Fairfax, Va.

Calvin Linton’s article is helpful in focusing one’s vision of the Christian’s future life. A major reason, however, for the prevalent “imaginative inability to think of anything interesting to do in heaven” is that the locus of the future life is misplaced. The New Testament clearly locates the Kingdom of God on the earth made new.

Lenox, Mass.

Calvin Linton uses First Corinthians 2:9 to show that the details of heaven are “both incommunicable and forbidden.” Whatever the merits of this thesis may be, First Corinthians 2:9 does not deal with that subject. Paul here is not talking about the details of heaven but the “things of the Spirit of God” in general. His point is that “the natural man does not receive the things of the Spirit of God” but “God hath revealed them unto us by his Spirit.”

Covenant Orthodox Presbyterian Church

Vineland, N. J.


Mr. Aaseng in “Male and Female Created He Them” (Nov. 20) made several excellent points. However, it seems to me that he “missed the point” of many who believe that God is capable of correctly stating his unchanging position concerning human relationships.

Mr. Aaseng apparently had no problem inferring that Lydia “took over leadership in the first congregation in Europe,” when all the Bible really shows is that she was hospitable toward Paul and his company. Furthermore, he seems willing to brush aside the inescapable directions that clearly state the different functions of man and woman. Husbands, especially those who love their wives, should not “be subject” to them—any more than Christ is “subject” to the Church, or masters subject to their servants, or fathers subject to their children.…

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The Bible as a whole designates the man as responsible and accountable—and God, in his wisdom, delegates the proper authority for man to carry out his function. Real contentment will come only when both man and woman fill their created role in God’s plan for our lives.

Newport News, Va.


The editorial “A Striking Necessity” (Nov. 20) prompts my response. After reviewing the management/labor strife, it concludes that the Bible lays down two principles for capital and labour, namely the employer’s fair pay per diem and labor’s fair work per diem.

I would propose a third principle which is fundamentally Christian. It is: Man and matter are to manifest God’s will per diem. The editorial seemingly implies the defective view that management and labour belong to the “secular” aspect of life which needs a Christian application on it. This hardly squares with Paul, who said that daily life itself (eating, drinking, and whatsoever) exists for the glory of God.

Reformed Presbyterian Church

Almonte, Ont.


May I say a few words concerning the article “The Irrationality of Modern Thought” (Dec. 4) by Francis A. Schaeffer: More! More!…

Detroit, Mich.


Why do men like Leighton Ford (“Revolution for Heaven’s Sake,” Dec. 4) attach the ugly word revolutionist to Jesus, our Lord? The college dictionary says to revolt is “to break away from or rise against constituted authority as by open rebellion.” Obviously a revolutionist is one who revolts. Does that describe Christ? He did not rebel against the government (and that is what we think of today when we think of revolution). On the contrary he said, “Render unto Caesar the things which are Caesar’s and unto God the things which are God’s.” I think Mr. Ford is doing Christians an injustice when he … tries to make a revolutionist of Jesus.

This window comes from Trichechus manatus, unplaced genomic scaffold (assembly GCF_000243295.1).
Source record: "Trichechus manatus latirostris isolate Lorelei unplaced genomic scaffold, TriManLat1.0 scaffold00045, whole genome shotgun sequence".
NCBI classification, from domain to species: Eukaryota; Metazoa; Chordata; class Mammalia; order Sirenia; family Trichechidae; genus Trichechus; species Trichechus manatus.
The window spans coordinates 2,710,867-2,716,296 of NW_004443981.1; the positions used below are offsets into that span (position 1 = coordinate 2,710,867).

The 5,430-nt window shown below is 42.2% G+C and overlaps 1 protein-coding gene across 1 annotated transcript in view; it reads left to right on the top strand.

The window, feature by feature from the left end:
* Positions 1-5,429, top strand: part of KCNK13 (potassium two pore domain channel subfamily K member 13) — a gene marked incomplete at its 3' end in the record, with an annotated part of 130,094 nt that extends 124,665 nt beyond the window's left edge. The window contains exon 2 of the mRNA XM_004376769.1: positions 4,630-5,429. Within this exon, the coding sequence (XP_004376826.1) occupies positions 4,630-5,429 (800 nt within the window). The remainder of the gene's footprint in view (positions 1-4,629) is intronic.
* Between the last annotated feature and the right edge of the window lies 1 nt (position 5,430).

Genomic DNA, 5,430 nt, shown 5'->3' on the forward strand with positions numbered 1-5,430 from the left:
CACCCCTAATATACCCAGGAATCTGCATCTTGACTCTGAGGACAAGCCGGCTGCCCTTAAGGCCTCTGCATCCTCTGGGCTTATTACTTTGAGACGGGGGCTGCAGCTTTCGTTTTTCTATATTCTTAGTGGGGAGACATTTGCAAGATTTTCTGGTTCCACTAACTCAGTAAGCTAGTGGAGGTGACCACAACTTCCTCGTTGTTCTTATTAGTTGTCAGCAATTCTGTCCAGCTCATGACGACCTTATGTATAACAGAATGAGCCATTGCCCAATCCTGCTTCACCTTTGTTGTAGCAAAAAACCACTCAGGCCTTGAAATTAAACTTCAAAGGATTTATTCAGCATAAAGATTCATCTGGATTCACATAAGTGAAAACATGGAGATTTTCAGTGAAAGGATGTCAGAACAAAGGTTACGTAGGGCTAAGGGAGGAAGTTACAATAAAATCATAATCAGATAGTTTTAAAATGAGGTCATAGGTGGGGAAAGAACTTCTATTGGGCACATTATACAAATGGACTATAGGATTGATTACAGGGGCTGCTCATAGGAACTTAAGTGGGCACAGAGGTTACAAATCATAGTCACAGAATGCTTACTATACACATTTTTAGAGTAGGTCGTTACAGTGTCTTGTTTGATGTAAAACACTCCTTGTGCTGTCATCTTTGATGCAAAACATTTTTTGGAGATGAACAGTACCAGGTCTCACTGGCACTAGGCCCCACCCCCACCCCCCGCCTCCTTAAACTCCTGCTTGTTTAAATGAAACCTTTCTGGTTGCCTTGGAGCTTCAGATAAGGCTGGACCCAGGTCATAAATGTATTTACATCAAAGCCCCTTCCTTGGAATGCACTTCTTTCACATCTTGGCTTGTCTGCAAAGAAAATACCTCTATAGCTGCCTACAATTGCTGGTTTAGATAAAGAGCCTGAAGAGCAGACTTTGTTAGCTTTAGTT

Brinnon, Wash.


May I express appreciation for CHRISTIANITY TODAY’S careful analysis and summary of the religious affiliation of members of the incoming Congress. This will be helpful in many ways to me and to others in church public relations.

United Methodist Information

New York, N.Y.


I want to take issue with a statement made by James S. Tinney in “Pentecostals Celebrate Their World Flame” (Dec. 4). He says “no mention was made of the fact that the black, U. S.-based Church of God in Christ had, in effect, snubbed the conference and was holding its own national convocation in Memphis at the same time.” This statement would lead some readers of your magazine to think that the Church of God in Christ intentionally avoided the conference. The several major speakers … were not only just ministers of the Church of God in Christ, but were there to represent this denomination.

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Faith Temple Church of God in Christ

Evanston, Ill.


It saddens my heart to read comments from some of our church leaders such as appear in “Looking Ahead in Anger” (Dec. 4).… I resent the fact that the theological conservative is always the butt and blame for divisions that arise in the Church from time to time. If it were not for the “liberals” trying to mastermind the whole show, would the controversies arise in the first place?

Is it not the “liberal” rather than the “conservative” that becomes dogmatic and unloving in these issues? The words of Dr. Benfield—“A split is inevitable. There is no hope of reconciliation”—are a regrettable comment for one in his position to make. The implication is that the conservative is so stubborn that there is no room for conversation. I wonder if the reverse is not … the true fact. It is my hope that Dr. Benfield, as chairman of the drafting committee for the COCU Plan of Union, does not become so intimately involved that the opposition to the plan as a whole suddenly becomes a personal affront to the committee and/or its chairman.

The First Presbyterian Church

Oklahoma City, Okla.